By Margie Stewart Johnson
Studio City, California
During World War 2, millions of GIs knew me by my first name. Now, at age 92, I still marvel at how that came to be—how a small-town girl from Indiana became a department store model, a Hollywood actress and the U.S. Army’s only official pin-up girl—all in just a few years.
My adventure began in 1937, when I left home in Wabash to attend Indiana University. During my first year, I was elected Freshman Princess, a title that included a free trip to Chicago. It seemed like the perfect place to spend my summer vacation, so I talked a girlfriend into joining me.
There we met Russell Stone, an advertising executive who was looking for two girls to pose in a rowboat on Lake Michigan for an ad featuring Johnson outboard motors. That was the beginning of my career as a model.
In 1941, I decided to join my parents, who had moved to Los Angeles, California. Within a year, RKO Pictures offered me a full contract at $75 dollars a week.
By this time, Mr. Stone, who had given me my first modeling job, was a retired Army major. He went to the Pentagon with an idea for bolstering troop morale around the world, persuading the brass to let me pose for a series of three pin-up posters. I felt thrilled and privileged when he asked me to participate.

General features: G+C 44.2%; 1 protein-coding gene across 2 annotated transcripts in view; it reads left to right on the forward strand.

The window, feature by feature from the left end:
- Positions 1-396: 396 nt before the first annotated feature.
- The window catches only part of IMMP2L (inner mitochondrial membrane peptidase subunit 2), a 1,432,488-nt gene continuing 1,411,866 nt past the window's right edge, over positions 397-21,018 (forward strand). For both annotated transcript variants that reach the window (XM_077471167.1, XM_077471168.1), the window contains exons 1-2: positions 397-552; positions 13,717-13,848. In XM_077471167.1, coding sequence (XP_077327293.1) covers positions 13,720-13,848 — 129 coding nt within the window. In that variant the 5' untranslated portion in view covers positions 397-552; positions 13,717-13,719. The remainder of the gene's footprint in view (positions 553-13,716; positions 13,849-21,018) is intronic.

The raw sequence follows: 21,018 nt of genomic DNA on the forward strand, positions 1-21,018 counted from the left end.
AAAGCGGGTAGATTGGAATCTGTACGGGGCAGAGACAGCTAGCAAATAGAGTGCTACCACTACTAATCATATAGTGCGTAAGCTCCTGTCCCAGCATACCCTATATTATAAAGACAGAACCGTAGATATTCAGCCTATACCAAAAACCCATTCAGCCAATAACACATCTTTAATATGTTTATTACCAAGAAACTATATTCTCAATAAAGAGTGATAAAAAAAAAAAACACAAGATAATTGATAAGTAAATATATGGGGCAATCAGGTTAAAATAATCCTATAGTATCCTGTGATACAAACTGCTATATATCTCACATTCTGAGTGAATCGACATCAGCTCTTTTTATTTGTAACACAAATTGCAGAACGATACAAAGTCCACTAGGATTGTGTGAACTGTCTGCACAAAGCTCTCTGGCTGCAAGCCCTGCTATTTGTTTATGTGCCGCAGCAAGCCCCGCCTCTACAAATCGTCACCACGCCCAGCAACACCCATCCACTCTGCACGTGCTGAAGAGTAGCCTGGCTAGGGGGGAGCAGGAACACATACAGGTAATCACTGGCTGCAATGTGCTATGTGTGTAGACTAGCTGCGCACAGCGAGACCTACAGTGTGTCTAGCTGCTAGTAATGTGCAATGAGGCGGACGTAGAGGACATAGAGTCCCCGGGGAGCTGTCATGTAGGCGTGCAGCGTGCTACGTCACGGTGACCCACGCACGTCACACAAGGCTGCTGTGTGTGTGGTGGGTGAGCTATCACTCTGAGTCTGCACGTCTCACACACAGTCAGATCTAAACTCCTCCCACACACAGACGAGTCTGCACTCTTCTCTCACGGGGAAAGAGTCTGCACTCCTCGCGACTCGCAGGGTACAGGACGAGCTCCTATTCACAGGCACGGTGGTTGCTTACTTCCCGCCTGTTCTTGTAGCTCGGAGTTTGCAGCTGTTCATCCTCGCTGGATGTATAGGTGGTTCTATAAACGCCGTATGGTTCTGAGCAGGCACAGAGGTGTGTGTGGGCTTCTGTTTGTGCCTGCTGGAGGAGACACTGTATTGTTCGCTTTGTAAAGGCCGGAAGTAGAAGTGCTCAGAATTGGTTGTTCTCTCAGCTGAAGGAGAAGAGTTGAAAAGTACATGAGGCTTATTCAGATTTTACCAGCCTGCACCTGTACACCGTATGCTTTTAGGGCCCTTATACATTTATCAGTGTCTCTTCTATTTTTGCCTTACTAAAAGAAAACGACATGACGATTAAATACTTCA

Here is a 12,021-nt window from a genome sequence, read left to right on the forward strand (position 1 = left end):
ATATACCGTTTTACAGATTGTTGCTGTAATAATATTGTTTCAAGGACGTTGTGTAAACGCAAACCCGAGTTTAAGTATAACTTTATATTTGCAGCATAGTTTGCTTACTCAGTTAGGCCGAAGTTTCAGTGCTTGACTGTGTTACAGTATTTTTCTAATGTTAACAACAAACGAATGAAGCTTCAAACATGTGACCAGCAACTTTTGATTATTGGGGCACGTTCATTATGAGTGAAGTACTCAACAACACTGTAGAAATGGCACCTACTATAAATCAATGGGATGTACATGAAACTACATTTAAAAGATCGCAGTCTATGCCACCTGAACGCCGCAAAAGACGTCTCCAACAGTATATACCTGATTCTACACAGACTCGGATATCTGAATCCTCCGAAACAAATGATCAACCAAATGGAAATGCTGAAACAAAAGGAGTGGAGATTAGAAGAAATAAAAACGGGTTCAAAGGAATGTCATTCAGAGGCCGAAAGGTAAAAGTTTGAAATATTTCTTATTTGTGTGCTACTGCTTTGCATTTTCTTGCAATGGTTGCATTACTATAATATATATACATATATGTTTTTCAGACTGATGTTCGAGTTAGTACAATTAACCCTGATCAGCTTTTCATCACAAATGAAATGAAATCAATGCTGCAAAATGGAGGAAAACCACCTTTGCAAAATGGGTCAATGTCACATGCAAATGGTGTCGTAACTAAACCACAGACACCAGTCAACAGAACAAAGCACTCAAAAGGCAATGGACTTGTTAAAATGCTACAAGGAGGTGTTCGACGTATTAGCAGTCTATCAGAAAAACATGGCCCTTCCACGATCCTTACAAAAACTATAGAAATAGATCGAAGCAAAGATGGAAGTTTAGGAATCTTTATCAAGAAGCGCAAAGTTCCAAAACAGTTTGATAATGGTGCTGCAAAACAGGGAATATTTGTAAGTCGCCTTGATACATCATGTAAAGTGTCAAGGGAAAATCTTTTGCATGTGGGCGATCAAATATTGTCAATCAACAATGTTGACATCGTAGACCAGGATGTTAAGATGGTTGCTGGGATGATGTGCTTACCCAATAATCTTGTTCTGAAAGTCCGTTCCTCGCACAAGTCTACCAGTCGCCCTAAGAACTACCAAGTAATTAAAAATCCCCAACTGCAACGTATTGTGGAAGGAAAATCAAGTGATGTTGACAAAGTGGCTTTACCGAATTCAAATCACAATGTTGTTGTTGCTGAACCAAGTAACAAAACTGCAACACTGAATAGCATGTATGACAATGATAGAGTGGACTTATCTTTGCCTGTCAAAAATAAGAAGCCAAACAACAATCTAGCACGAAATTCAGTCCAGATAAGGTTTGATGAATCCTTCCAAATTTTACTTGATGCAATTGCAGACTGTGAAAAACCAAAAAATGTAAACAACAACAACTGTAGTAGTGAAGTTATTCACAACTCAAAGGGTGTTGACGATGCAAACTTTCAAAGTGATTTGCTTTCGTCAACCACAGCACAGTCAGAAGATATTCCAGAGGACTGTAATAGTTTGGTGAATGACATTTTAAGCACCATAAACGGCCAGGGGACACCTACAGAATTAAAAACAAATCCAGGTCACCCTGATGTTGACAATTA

The response to the posters was so strong that Eleanor Roosevelt tried to stop distribution because she feared they were making the GIs too homesick!
But as letters from the World War 2 troops began to pour in, asking the identity of that girl in the posters, she finally relented. In fact, so many letters came in that I was asked to pose for 11 more posters, which soon became known as the “Margie posters.” In all, around 94 million of my pin-up girl posters went to American soldiers around the globe during World War 2.
Asked to tour the European Theater of Operations to promote the sale of war bonds, I set off for France on June 8, 1945. I was billeted at the Ritz Hotel in Paris and used that as a base camp.
We visited camps all over France, Belgium, England and Germany. I was the first American to enter Germany in civilian clothes; I could not believe the devastation there. I ate a lot of GI rations and lost six pounds. But I just tightened my belt and went on.
During my trip to Europe, I also met and fell in love with Capt. Jerry Johnson, who was assigned to take charge of my touring itinerary and accompanied me wherever I went. We were married by the mayor of Paris in his office on July 7, and again by an Army chaplain in the American Church of Paris, which we were told was necessary to make it legal.
In 1946, when our son Stephen was born, I retired from my acting and pin-up girl career to take care of him.
As I look back on those years, the opportunity to be the Army’s World War 2 pin-up girl fills me with pride and gratitude. It’s an honor to keep getting cards and letters from many former members of the Armed Forces—and even some of their children! I’m also amazed at the number of people who visit my website, margiestewart.com.
I salute each and every one of you for your valorous service to our country. You are the lights of my life, and I thank you all from the bottom of my heart for your sacrifices.